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East Asheville history and sites

Started by Rob Neufeld in Local History Feb 27.

The German experience settling WNC 1 Reply

Started by Rob Neufeld in Local History. Last reply by Scott Dockery Feb 16.

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Rob Neufeld posted a discussion

Upcoming book--Sacred Sites for Secular Times

Sacred Sites for Secular Times: 50 Commemorative Experiences in Western North Carolina by Rob Neufeld              Among the many sites dedicated to history, there are some—both overbooked and overlooked—that provide full and moving experiences.  They involve a physical component, connecting to landscape; an imaginative one, entering other times and minds; and an interactive one, maintaining relevance.             The entries in this book help create full experiences through descriptive…See More
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Aim for Beauty

In honor of my blog Plant Whatever Brings You Joy's 10th Blogiversary I've posted a chapter from my book Plant Whatever Brings You Joy: Blessed Wisdom from the Garden. This particular chapter was also excerpted in Fairview's GreenPrints magazine, which was greatly appreciated. Read more here: http://plantwhateverbringsyoujoy.com/aim-for-beauty/…See More
Sep 11
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McCrumb ghost-opened world in The Unquiet Grave

McCrumb sees stories behind haunting ghost by Rob NeufeldPHOTO: Sharyn McCrumb and her dog Arthur, 2017.  Photo by Laura Palmer, courtesy, Sharyn McCrumb In “The Unquiet Grave,” Sharyn McCrumb once again demonstrates her mastery at turning a folktale into something larger, different, and greater.The legend of the…See More
Sep 10
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James Vestus Miller

­HISTORIC PHOTO James Vester Miller James Vester Miller had been a boy when his mother, a Rutherfordton slave, had responded to Emancipation by taking her three children to Asheville and getting a job as a cook in a boardinghouse—some say Julia Wolfe’s boardinghouse, Old Kentucky Home.  Growing up, Miller hung…See More
Aug 26
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Dave Minneman, heroic portrait

Dave Minneman and a sense of justiceby Rob NeufeldPHOTO CAPTION: Dave Minneman doing research at Pack Memorial Library.  Photo by author.            “One of the biggest things I did as a kid, in order to escape my father,” Asheville resident Dave Minneman says of his 1960s and 70s rural Indiana childhood, “was…See More
Aug 25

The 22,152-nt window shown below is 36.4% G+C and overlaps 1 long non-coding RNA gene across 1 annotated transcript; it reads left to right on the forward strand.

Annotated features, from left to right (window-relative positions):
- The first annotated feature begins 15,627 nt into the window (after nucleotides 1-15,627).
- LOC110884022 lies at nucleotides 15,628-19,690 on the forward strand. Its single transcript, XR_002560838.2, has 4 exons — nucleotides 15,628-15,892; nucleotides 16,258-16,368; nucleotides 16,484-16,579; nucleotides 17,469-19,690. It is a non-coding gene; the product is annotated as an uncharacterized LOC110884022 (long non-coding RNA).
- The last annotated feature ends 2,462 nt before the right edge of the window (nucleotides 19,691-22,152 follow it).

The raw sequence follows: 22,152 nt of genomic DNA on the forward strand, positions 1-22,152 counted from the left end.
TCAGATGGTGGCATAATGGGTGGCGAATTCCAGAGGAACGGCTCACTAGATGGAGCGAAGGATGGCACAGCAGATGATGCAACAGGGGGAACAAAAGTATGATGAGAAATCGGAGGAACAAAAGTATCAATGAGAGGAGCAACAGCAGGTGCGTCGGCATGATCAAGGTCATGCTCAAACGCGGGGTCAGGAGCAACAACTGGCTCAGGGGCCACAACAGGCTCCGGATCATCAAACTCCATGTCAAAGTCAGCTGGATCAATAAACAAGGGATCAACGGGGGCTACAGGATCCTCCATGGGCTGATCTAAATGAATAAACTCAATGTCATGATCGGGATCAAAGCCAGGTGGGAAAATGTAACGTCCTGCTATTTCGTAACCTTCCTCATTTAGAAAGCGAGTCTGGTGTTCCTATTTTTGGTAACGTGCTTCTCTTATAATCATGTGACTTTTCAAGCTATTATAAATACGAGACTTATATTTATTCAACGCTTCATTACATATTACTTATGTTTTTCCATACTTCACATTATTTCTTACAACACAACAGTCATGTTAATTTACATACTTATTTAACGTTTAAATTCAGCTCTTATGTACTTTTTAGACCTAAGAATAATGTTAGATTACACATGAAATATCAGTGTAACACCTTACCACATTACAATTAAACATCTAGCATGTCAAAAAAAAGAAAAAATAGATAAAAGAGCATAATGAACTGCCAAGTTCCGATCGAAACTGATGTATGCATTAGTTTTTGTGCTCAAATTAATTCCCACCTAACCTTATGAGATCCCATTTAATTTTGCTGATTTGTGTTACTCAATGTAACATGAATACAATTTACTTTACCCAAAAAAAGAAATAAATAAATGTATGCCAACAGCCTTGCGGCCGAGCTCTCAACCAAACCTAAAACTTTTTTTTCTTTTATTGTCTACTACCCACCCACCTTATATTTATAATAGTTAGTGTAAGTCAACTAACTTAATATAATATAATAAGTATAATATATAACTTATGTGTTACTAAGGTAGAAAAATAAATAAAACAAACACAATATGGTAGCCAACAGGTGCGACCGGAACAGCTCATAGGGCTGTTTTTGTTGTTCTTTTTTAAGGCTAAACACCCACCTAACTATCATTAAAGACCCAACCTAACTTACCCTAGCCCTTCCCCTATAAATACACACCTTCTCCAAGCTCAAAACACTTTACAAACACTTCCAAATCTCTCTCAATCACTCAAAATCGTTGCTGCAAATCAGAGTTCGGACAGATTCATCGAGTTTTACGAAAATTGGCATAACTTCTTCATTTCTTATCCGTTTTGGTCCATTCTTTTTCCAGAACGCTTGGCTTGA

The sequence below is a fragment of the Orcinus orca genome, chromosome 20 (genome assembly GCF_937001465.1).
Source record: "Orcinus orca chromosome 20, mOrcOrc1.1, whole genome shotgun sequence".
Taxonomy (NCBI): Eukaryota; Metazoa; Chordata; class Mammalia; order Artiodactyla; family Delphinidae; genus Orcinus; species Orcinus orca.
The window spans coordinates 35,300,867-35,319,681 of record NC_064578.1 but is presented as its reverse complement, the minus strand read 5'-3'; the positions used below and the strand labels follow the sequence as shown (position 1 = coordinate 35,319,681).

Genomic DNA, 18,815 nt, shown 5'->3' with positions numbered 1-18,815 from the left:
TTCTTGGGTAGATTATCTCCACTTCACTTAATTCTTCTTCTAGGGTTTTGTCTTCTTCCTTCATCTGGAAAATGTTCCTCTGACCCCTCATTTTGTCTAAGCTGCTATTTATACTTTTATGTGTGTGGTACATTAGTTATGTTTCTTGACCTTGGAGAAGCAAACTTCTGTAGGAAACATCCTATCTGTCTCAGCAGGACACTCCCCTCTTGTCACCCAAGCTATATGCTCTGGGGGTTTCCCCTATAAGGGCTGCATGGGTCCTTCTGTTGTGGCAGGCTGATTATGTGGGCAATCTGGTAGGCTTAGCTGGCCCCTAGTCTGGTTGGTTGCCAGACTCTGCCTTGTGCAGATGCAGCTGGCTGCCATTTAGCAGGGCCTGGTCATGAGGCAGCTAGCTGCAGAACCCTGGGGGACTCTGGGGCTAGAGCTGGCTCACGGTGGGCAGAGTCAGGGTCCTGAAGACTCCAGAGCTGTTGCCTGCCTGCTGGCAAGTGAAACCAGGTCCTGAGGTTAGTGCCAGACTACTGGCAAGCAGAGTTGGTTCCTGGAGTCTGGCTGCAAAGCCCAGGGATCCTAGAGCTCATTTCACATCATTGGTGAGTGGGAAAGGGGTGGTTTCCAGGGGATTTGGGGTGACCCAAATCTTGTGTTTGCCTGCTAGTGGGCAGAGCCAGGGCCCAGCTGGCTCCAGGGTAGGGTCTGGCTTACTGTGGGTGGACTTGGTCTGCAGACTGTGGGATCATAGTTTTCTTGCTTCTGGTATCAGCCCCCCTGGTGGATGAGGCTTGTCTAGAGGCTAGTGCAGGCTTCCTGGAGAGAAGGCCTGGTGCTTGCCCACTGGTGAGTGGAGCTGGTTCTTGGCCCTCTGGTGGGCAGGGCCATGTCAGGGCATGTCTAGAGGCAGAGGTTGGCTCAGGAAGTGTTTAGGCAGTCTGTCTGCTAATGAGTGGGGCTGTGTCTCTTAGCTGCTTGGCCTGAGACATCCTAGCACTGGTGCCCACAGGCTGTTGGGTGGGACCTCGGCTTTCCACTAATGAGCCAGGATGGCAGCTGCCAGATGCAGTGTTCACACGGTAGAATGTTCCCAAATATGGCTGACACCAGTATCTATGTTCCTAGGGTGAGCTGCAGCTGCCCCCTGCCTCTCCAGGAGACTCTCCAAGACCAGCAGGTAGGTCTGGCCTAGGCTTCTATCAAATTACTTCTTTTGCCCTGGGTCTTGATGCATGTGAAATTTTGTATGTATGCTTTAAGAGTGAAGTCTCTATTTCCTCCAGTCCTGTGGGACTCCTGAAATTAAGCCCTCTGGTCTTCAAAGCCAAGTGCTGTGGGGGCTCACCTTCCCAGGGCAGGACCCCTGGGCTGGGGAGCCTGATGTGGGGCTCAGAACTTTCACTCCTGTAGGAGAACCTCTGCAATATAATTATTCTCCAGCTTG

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Dellinger's Mill, Hawk, Mitchell County

Meet the 4th generation miller of a historic millby Rob NeufeldPHOTO CAPTION: Triptych of Dellinger Mill and Jack Dellinger in his mill, showing the hopper, the 1859 waterwheel, bags of cornmeal, and the National Historic Place plaque.  Photos and composition by Henry Neufeld.            I had written about…See More
Aug 21
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Glenda Council Beall posted a photo

FullSizeRender Lexie in the pillows

This is my little Lexie, a chihuahua mix who is tiny but so sweet. Here she is trying to sleep under my pillows. She is a burrower. Makes a great watch dog because she has a fierce bark.
Aug 10
Glenda Council Beall posted an event

Tribute to Kathryn Stripling Byer at Jackson County Public Library, Sylva, NC

October 1, 2017 from 2pm to 4pm
On October 1, Sunday afternoon, 2 PM, at Jackson County  Library in the Community Room, NCWN and NCWN-West will honor the late Poet Laureate, Kathryn S. Byer . Everyone is invited to come. We will share her poetry and talk about her achievements and her legacy for writers and poets in NC. If Kay touched your life in some way, come and pay tribute to her. We all miss her and this is a way to share our mourning for losing her and show our appreciation for what she did for us. See More
Aug 10
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WRITERS CIRCLE IN SPRING

"On Saturday, September 9, 10:30 a.m., Richard Kraweic will teach a class at Writers Circle. He will teach how to organize a poetry book for publication. I know I need to learn that lesson. How about you?"
Aug 10
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WRITERS CIRCLE IN SPRING

"We have a memoir class going on now until the first Wednesday in September. Wish you could join us in a class at Writers Circle around the Table."
Aug 10
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East Asheville history and sites

A meaningful tour of East Asheville PHOTO CAPTION: View of Beverly Hills suburb, from a painting by Gibson Catlett that had once hung at subdivision offices.  Courtesy Special Collection, Ramsey Library, UNC Asheville.            I was walking in the Beverly Hills neighborhood the other day and noticed a few…See More